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10 Top Tips to Encourage Picky Eaters

Having fussy children is pretty common and can be especially prevalent around those tricky ages between three and five years old. For most children, fussy eating is a phase as they’re developing and they will generally grow out of it.

It’s normal for parents to worry about their child getting enough nutrients, so providing there isn’t an underlying issue like a complete loss of appetite, try these ten tips to encourage your fussy eaters.

1. Help Your Child Feel Included

Some children simply have no interest in food, so they don’t have any enthusiasm to try new things. Thankfully, there are lots of ways to get your child enthused about food without being sat at the table.

Asking your child to help you write a shopping list can help establish which food they want more of, and giving them some element of control can help it feel like a team effort. Where possible, include children in food prep too. Whether it’s buttering toast, decorating cakes, or chopping up veg (with a safety knife, of course!), inviting them into the kitchen to be a part of the process can encourage a more well-rounded approach to mealtimes.

2. Expose Them to a Wide Variety of Foods

Experimenting with food is just like any other kind of learning; it pays to make it fun. Learning about new foods can help generate excitement, so why not try making a game out of it? Challenge your little ones to name fruits and vegetables for every letter of the alphabet, and teach them about new ones.

Even better, show them in the supermarket or offer to buy a new food of their choice for you to try together. If your child is reluctant to try new foods, consider a dish from their favorite movie that you could replicate!

3. Experiment with Texture

As your child is developing, eating can become an overwhelming sensory experience. Some children will prefer certain textures in food, so establishing what they do and don’t like can help ease frustration. Instead of taste, consider if your child is resisting a food because of how it feels in their mouth.

To help them understand the texture of foods, why not play games with them using their senses. Take a cracker, and ask them to describe its sound, smell, and texture. This can help you get to know your child’s preferences and work around them.

4. Don’t Use Food as a Bribe

When disciplining your child, it can be tempting to use food as a negotiation tool. However, bribing a child with snacks can result in a complicated relationship with food further down the line.

By all means enjoy treats with your child, but try not to use food as a punishment or reward because this can send the wrong message about food’s purpose.

5. Eat Together as a Family

Where possible, include your child in your own mealtimes. This really is about leading by example, and seeing their parents or siblings eat can encourage more willingness in your child.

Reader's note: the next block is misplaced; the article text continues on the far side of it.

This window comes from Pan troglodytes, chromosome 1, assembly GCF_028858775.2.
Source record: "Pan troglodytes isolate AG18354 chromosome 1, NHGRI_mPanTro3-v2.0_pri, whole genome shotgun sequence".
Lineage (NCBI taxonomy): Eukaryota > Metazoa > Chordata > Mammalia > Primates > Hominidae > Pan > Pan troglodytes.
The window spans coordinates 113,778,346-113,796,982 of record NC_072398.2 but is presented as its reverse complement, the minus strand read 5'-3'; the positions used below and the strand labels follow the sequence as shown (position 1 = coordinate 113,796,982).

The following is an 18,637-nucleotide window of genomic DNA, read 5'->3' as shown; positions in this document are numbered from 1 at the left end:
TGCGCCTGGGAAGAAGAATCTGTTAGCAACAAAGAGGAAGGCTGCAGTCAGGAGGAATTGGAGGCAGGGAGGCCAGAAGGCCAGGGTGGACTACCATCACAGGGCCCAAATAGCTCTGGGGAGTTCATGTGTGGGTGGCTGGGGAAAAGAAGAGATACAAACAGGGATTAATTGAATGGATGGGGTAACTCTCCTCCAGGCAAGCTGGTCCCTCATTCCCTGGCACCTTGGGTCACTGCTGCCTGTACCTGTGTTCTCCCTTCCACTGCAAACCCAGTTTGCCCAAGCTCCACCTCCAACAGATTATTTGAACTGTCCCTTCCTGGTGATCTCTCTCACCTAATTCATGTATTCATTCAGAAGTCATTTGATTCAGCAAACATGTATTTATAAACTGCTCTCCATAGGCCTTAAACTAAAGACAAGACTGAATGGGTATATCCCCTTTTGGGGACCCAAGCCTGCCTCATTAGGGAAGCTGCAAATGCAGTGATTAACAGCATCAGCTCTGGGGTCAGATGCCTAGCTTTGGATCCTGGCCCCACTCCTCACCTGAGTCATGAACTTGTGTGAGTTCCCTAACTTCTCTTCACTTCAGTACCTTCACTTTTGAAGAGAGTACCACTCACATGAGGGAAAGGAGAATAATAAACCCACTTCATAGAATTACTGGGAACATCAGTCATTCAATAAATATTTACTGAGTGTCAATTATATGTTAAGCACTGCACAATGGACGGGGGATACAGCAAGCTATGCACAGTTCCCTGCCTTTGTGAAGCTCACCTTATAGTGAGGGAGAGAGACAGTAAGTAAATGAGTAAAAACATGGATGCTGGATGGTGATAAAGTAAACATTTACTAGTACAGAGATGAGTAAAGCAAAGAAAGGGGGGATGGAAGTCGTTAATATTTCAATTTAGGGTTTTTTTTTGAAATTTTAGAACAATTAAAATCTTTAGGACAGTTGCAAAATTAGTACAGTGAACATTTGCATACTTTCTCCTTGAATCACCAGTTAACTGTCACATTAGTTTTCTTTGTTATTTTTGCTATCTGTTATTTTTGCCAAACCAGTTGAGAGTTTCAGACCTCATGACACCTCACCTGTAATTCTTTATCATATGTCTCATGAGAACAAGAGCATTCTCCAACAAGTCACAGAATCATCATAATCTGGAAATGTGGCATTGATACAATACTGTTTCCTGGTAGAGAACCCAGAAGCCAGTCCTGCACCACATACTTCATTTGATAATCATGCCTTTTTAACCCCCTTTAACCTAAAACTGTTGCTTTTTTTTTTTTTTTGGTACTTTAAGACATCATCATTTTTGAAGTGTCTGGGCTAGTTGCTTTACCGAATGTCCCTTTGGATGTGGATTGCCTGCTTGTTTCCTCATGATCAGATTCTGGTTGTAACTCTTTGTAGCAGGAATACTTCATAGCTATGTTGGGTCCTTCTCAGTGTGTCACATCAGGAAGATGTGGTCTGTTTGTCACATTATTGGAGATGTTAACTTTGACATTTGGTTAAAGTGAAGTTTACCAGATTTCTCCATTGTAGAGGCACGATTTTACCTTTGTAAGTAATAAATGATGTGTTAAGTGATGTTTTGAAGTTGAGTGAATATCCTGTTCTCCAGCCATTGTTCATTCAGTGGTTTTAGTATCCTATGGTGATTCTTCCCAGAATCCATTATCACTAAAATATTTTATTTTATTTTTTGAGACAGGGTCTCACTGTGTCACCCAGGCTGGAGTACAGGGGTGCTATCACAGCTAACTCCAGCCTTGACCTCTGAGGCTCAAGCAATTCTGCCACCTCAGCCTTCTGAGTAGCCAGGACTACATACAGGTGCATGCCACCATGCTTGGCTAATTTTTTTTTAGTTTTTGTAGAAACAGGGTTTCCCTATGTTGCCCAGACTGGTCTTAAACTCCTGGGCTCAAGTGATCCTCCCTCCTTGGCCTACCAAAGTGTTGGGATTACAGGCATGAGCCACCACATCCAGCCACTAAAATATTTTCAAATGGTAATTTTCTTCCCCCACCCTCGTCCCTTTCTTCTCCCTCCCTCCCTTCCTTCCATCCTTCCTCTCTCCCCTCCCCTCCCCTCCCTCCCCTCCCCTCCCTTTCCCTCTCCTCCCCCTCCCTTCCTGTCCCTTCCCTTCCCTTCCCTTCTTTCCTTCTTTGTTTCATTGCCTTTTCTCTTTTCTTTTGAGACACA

Sitting around the table at mealtimes can also make your child feel grown-up and involved. Having an enjoyable mealtime for everyone sets a standard for positive interactions around food.

6. Give Them Their Own Special Tools

Being equipped with their own special tableware can make for a much more exciting mealtime. There are lots of fun-shaped plates and colorful cutlery that will add more enjoyment to eating!

Some children are particularly fussy about the separate elements of their meal touching one another, so consider if this is something that bothers your little one. You can preempt this by providing tableware with different compartments like these apple plates. This can help to combat any complaints about mixing of the components that you know individually they will eat.

7. Keep Healthy Snacks Handy

It’s only natural that parents of fussy eaters often worry about whether or not their child is eating enough. Some children don’t do well with the formality of mealtimes, so it’s worth keeping some healthy snacks handy to get some nutrients into them when the mood does strike.

8. Keep It Positive and Fun

It can be draining as a parent of picky children, but remember to try and keep a positive attitude in front of your child. Reinforce positive steps and progress with praise, and try not to show any frustration.

Mealtimes can be lots of fun, so making this an all-round positive experience will give your child positive associations with eating. Play games after mealtimes, make up songs about cooking, you can even create a menu together!

9. Avoid Distractions

Try to avoid distractions at mealtimes so as not to interrupt any progress your child is making. You should also lead by example here, making time for a meal without interference from distractions like cell phones.

When your child is applied, they will be able to assess their own experiences better, and distractions can get in the way of cues like hunger and fullness.

10. Journal Your Results

Like many parts of parenting, encouraging a fussy eater is about trial and error. Keeping a note of your efforts and results can help you stay on track and see the progress you’re making with your child.

Make sure that your journaling doesn’t just record what your child has eaten but also anything you did differently that day that may have affected the results. Consider conversations around food, color and textures, times of day, and any other outward factors. This will help you identify potential triggers and help you focus on what your child responds best to.

Remember that you’re not alone in this! Talking to other parents will help reassure you that lots of children are fussy eaters, and they may even have some extra top tips that can help you with your own picky child.


Photo by Patricia Prudente on Unsplash


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